Introduction to Jamini: International Arts Quarterly issue on “New Architecture,” 2007.
In the Swiss writer Max Frisch’s novel Homo Faber (1954), the protagonist Walter Faber is a UNESCO engineer, a quintessential modern man, for whom only the “tangible, calculable, verifiable” exists, and who lives for the service of a technological omnipotence. For homo faber, man the maker, the imperative is “life can be mastered by technology.” As an emblematic figure befitting a world body as UNESCO, Faber moves from one location to another, his uprootedness seen as liberative. The architect-turned-novelist Max Frisch, in this existentialist and quasi-ethical work that made a stir when it was published, charts the enigmatic quandary of such a modern nomad. On a cruise liner – the ubiquitous trope of placelessness – Faber meets a young woman and falls in love with her. It’s not certain if they consummate their relationship or not, but in a twist reminiscent of Oedipus and his exile from his place of origin and his devastating forgetfulness (that leads to killing his father and marrying his mother), Faber finds out that the young woman is actually his daughter (the syndrome is more Electra than Oedipus). It’s then the novel takes on the aura of a classic Greek tragedy.
Would it be an exaggeration to say that being modern is to be bequeathed with that exhilarating and burdensome nomadism, the promise to transcend the terror of territory but face the terrifying consequence of the Oedipal dislocation and forgetfulness?
Modern architecture and its various incarnations are still perceived as bearers of the imaginary that architecture need not be encumbered by territory and geography. This idea was best circulated through such high architectural polemics as Archigram’s 1964 architectural vision of literal world mobility, visualized as tentacled mega-machines poised for traveling the globe. The contemporary phenomenon in which specific places have retreated in the face of an euphoric globalization and planetary transmutation shares with the earlier universalist aspiration of modernity a suspicion of place, or to say in an obverse way an unabashed glorification of “placelessness.” While nomadism is not really placeless but a moving from place to place without fixity, a celebration of that often comes with its quandary, as Walter Faber discovers.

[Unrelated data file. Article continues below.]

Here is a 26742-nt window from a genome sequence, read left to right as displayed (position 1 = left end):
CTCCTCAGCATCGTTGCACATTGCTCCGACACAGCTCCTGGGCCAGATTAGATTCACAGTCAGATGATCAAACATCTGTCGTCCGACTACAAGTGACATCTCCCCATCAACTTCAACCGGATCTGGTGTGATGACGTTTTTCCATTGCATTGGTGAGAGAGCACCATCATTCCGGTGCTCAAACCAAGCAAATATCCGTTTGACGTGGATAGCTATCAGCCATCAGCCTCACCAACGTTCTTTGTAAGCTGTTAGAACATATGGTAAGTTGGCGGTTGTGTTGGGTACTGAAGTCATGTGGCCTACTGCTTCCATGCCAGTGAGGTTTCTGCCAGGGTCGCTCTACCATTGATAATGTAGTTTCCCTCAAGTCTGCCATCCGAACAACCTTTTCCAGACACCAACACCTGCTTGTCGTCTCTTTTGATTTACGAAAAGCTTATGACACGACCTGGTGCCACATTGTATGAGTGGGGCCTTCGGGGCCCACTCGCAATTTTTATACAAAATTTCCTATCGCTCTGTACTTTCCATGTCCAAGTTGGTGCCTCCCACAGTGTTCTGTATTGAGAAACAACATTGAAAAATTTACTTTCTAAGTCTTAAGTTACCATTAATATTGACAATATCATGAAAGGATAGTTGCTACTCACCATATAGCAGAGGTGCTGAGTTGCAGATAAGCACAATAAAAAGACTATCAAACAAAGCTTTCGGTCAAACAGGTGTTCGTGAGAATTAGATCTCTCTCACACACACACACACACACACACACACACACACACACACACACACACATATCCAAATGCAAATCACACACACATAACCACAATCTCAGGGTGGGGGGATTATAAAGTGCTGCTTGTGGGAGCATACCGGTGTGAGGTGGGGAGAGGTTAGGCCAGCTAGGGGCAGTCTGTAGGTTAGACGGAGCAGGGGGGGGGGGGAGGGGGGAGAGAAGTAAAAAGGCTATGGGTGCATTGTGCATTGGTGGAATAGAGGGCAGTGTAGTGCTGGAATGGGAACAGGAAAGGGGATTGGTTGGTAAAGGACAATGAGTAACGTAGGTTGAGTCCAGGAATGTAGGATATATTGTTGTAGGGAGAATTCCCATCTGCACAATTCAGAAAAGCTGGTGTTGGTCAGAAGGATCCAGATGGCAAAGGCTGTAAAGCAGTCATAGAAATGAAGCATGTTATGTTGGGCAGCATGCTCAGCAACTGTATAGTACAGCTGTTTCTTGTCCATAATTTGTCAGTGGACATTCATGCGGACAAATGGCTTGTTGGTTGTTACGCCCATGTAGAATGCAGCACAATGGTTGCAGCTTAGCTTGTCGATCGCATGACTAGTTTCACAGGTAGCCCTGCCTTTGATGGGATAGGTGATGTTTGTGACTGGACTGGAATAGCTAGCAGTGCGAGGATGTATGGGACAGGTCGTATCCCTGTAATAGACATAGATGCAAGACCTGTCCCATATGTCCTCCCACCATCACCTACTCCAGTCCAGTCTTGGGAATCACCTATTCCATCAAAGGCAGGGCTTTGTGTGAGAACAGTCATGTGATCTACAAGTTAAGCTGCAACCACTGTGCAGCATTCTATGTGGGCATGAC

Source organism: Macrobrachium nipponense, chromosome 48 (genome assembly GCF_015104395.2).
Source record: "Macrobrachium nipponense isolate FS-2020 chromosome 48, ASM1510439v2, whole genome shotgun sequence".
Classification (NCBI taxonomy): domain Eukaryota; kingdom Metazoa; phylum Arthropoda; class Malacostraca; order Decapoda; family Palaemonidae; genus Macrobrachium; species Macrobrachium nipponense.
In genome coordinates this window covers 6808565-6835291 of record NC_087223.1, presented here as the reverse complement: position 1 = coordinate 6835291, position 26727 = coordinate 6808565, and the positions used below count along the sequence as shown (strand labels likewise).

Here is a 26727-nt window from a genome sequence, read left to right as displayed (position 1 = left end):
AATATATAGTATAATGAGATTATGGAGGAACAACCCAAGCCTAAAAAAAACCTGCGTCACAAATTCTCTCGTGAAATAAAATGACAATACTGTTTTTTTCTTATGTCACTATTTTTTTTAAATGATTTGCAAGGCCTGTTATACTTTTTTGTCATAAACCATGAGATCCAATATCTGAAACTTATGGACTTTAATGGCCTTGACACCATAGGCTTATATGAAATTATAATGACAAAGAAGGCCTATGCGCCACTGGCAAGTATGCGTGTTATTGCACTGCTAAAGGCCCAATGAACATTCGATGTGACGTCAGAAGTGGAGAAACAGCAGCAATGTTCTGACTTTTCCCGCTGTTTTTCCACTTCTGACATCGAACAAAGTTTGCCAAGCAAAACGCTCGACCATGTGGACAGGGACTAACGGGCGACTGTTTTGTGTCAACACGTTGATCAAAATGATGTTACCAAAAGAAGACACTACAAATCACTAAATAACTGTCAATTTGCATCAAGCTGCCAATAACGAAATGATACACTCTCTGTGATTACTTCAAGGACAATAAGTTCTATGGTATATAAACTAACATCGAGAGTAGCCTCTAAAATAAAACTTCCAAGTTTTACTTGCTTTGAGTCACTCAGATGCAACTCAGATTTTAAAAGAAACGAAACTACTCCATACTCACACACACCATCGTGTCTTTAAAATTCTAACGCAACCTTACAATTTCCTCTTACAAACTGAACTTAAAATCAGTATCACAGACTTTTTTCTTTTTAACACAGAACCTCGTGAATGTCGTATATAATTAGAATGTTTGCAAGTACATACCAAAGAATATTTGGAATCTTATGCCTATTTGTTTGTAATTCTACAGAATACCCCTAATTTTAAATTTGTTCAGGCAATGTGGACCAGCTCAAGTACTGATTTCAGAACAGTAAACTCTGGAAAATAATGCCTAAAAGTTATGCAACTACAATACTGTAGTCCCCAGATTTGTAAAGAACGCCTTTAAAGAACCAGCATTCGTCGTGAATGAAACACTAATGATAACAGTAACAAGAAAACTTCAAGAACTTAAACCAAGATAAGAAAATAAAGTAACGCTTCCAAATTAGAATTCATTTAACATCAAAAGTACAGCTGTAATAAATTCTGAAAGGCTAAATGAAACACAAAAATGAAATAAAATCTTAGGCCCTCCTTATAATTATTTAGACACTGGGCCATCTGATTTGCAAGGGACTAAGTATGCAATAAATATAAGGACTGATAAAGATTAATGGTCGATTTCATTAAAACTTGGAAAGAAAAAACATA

I was in my own quandary when invited to edit an issue of Jamini on architecture, about what to present from the brilliant diversity of architecture today, from new and newer form-generating principles (Shuhei Endo, whose work is discussed here) to highly poetic constructional innovations (Renzo Piano), from models of eco-architecture (Ken Yeang) to radical visions of urban form (Rem Koolhaas). I wanted to return to the stubborn themes of nomadism and rootedness that still constitute the human drama, and wonder how they are played out in architecture and urbanism today. While new dynamics such as transnational, digital, and “free-flow” modalities constitute new calculi and imaginations for architecture, most of the works presented in this issue are also a demonstration that they are always somewhere. And there are many such somewheres.
“where is architecture”
Some years ago, at a seminar on contemporary architecture in Dhaka, I invoked the invisible geniis – the enduring presence of wind, water and clay – in describing the architecture of the Bengal delta even as it positions itself in a transnational niche. A colleague at the seminar interpreted this as my muddy orientation, a rather romantic urge to proceed backwards, when valiant figures in architecture are no longer looking to some crumbling monument or ossified form, but galloping towards a buoyant, flamboyant future. My point was neither about what is old and what is new, nor about the over-indulged opposition between modernity and tradition, but that architecture, if it can be called an art, is a situated art. I wanted to stress that a persistent and obstinate condition in architecture is the geographical-climatical one, which is far more significant than what is authentically historical, what is flashingly modern, or what is cleverly deconstructivist, or some other ideologued postures.
The bottom line is: where do I work as an architect. From where do I get my architectural response, and where do I situate my work. One can design in an autonomous manner anywhere, but one always builds somewhere. One could give a clever argument that somewhere is anywhere, or nowhere for that matter, or in the manner of Gertrude Stein, that there is no there there, and so why linger. The first argument comes from the cartography of “free-flow,” either the electronic mode of digitization or the fluid capital of global economy, and the latter is an indictment of the sociological and cultural void of the modern metropolis (in Stein’s case, Los Angeles). Yet, if one cares to detect, there is a certain wistfulness in Stein’s poignant lines.